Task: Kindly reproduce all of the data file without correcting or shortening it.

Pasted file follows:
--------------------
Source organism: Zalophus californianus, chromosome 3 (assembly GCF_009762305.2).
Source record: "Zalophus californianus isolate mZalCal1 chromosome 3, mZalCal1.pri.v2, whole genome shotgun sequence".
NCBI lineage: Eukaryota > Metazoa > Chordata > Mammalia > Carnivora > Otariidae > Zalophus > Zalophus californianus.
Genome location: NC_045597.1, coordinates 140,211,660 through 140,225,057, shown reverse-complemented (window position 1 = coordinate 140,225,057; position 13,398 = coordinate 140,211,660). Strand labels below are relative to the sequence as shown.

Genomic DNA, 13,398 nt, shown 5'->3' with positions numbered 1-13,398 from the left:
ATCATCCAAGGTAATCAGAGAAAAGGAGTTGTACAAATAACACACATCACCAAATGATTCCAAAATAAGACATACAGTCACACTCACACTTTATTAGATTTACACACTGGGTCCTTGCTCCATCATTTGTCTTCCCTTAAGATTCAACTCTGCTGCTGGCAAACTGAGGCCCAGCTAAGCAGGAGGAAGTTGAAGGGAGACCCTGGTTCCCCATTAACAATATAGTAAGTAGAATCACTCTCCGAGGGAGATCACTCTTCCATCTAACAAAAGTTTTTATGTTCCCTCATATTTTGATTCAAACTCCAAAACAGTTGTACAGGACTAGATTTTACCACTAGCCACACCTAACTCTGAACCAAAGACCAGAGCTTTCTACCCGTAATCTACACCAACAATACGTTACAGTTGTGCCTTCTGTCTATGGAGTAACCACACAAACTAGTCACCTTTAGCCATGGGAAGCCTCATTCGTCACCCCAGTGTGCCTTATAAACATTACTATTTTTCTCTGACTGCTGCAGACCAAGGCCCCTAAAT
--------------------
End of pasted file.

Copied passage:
Source organism: Zalophus californianus, chromosome 3 (assembly GCF_009762305.2).
Source record: "Zalophus californianus isolate mZalCal1 chromosome 3, mZalCal1.pri.v2, whole genome shotgun sequence".
NCBI lineage: Eukaryota > Metazoa > Chordata > Mammalia > Carnivora > Otariidae > Zalophus > Zalophus californianus.
Genome location: NC_045597.1, coordinates 140,211,660 through 140,225,057, shown reverse-complemented (window position 1 = coordinate 140,225,057; position 13,398 = coordinate 140,211,660). Strand labels below are relative to the sequence as shown.

Genomic DNA, 13,398 nt, shown 5'->3' with positions numbered 1-13,398 from the left:
ATCATCCAAGGTAATCAGAGAAAAGGAGTTGTACAAATAACACACATCACCAAATGATTCCAAAATAAGACATACAGTCACACTCACACTTTATTAGATTTACACACTGGGTCCTTGCTCCATCATTTGTCTTCCCTTAAGATTCAACTCTGCTGCTGGCAAACTGAGGCCCAGCTAAGCAGGAGGAAGTTGAAGGGAGACCCTGGTTCCCCATTAACAATATAGTAAGTAGAATCACTCTCCGAGGGAGATCACTCTTCCATCTAACAAAAGTTTTTATGTTCCCTCATATTTTGATTCAAACTCCAAAACAGTTGTACAGGACTAGATTTTACCACTAGCCACACCTAACTCTGAACCAAAGACCAGAGCTTTCTACCCGTAATCTACACCAACAATACGTTACAGTTGTGCCTTCTGTCTATGGAGTAACCACACAAACTAGTCACCTTTAGCCATGGGAAGCCTCATTCGTCACCCCAGTGTGCCTTATAAACATTACTATTTTTCTCTGACTGCTGCAGACCAAGGCCCCTAAAT